How to Play Steam Games on Your Phone Using the Steam Link App

After years of drifting in the realm of possibilities rather than reality, game-streaming finally hit its stride in the last couple of years. From playing PS4 games on your PC via PS Now to PC games on your TV via Steam Link, it’s full stream ahead for video games. Now, joining these ranks is Valve’s Steam Link which lets you stream PC games to your Android (and Apple, eventually) phones and tablets.

We’ll show you here how to set yourself up with this nifty app and get gaming on the small screen.

Note: the Steam Link app is still in beta mode at the time of writing, so top performance is far from guaranteed. Based on what we’ve seen, however, it’s already looking good.

Game-streaming is demanding of far greater network capacity than movie or music-streaming. In order for games to respond to your every input and not look blurry and pixelated, you need to optimize your network conditions at home.

Ideally, your PC and router should be connected to each other via an ethernet cable. Second to that, a powerline adapter is the next best option, using the power lines in your walls to transmit data between your PC and router near flawlessly. I’ve been using a powerline adapter to connect my PC to living room TV via Steam Link, and it’s gone way beyond my expectations.

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If neither of those are an option, then Valve itself recommends you use a router capable of using the 5GHz channel band (more on 5GHz channels here). You can tell your router is 5GHz if its default SSID name has “5G” or “5GHz” in it. Your router may even be transmitting two Wi-Fi signals, in which case connect to the one with “5G” in it.

Alternatively, you can log into your router settings through your PC browser (the username and password should be written on the router), and make sure your 802.11 band is set to 5GHz rather than 2.4GHz.

And if you have none of the above networking options? You can still try to use your Steam Link app over a basic Wi-Fi connection – just lower your expectations for how well it will work.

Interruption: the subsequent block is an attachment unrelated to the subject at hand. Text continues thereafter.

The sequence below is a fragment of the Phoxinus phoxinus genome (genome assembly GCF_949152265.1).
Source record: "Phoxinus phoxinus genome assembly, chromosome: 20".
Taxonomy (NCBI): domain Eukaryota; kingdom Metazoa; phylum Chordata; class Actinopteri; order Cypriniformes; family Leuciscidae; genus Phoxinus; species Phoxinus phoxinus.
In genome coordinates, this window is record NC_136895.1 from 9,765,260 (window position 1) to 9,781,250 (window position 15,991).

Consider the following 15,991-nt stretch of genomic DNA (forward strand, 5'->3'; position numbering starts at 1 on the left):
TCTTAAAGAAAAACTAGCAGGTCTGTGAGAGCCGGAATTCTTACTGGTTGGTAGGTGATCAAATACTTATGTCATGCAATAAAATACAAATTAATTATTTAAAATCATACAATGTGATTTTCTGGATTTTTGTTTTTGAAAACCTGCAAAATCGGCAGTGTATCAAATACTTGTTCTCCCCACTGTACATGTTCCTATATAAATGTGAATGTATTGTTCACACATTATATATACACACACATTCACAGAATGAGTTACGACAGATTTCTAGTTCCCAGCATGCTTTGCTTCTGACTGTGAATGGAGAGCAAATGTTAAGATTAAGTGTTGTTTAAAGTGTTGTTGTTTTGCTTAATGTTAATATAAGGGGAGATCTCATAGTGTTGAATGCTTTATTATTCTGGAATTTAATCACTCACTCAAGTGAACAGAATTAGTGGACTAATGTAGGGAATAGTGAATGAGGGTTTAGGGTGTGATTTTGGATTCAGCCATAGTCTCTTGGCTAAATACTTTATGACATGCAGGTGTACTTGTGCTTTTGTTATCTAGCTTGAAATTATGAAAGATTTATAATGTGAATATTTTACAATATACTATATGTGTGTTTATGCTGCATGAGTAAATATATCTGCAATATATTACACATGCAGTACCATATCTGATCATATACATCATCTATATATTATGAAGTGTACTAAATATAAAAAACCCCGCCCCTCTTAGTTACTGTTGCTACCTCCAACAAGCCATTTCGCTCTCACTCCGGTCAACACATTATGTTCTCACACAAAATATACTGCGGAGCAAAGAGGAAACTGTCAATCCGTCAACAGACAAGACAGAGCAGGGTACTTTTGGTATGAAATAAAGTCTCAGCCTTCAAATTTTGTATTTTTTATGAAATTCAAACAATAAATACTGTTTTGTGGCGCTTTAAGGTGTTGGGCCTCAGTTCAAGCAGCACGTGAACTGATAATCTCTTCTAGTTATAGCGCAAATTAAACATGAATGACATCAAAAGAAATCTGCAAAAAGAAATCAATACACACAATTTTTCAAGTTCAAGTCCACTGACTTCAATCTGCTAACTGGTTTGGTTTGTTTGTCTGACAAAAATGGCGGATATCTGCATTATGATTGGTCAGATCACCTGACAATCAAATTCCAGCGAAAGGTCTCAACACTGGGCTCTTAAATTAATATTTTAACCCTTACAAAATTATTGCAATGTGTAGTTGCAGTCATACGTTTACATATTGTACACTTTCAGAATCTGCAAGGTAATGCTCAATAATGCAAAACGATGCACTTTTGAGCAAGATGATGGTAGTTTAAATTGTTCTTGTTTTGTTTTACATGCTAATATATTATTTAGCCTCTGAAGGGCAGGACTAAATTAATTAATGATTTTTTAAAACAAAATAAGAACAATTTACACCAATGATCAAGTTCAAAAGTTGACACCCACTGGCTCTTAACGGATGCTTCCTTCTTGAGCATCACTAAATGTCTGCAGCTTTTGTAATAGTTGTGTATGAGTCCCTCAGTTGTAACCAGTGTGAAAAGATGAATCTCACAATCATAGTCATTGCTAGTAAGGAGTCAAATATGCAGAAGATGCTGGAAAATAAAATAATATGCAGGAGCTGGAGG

First, download the Steam Link app for your Android device, and make sure you have the latest, up-to-date version of Steam on your PC.

Make sure Steam is open on your PC, then open the Android app. It will ask you to pair a controller to your Android device. If you’ve already paired a controller to your Android device, you can skip this step. If you haven’t, you can follow the app’s instructions for pairing a Steam controller, or if you have a PS4 controller you can follow our guide.

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The process for connecting other Bluetooth controllers, like an Xbox One gamepad, will be similar to a PS4 controller. It’s a little more complex for an Xbox 360 controller, however, so we have a guide for that, too.

If you don’t have a controller, you can just skip the controller pairing screen and use your touchscreen to mimic mouse controls. The touch controls are pretty basic for now and can’t be customized, but they do the job for turn-based strategy games (X-COM works great!) and old-school point-and-clicks.

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After controller setup, the app will attempt to connect with Steam on your PC. (It goes without saying that you need to be on the same Wi-Fi network.) When it connects, an authorization code will appear on your device screen, which you need to enter into the prompt that appears on Steam on your PC.

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Once you’ve done that, a connection should get established between the app and Steam on your PC, and you’ll get taken to the Steam Link menu.

From the Steam Link menu you can select “Start Playing”, which will open up Big Picture mode on Steam and start streaming, at which point it’s just a case of selecting your game and jumping in.

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If you run into performance problems as you play, you’ll need to stop streaming to play around with the streaming settings. Press the Guide or PS button on your gamepad, then select the standby icon at the top-right of the Steam menu and select “Stop streaming.”

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This will take you back to the Steam Link menu where you can go to “Settings -> Streaming” to change streaming quality or even go into “Advanced” where you can limit the resolution, switch on the smoother HEVC Video encoding, and other tweaks.

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Once you’re done, just select “Start Playing” from the Steam Link menu to jump back into the game you were playing, hopefully with improved performance.

For a beta version, the Steam Link app holds up very well. There are still improvements to be made. I, for one, would appreciate the inclusion of a customizable virtual controller, which would vastly improve gaming for those without a gamepad.

This is a good start though, and it’ll be interesting to see how Valve continues to iterate this promising app.

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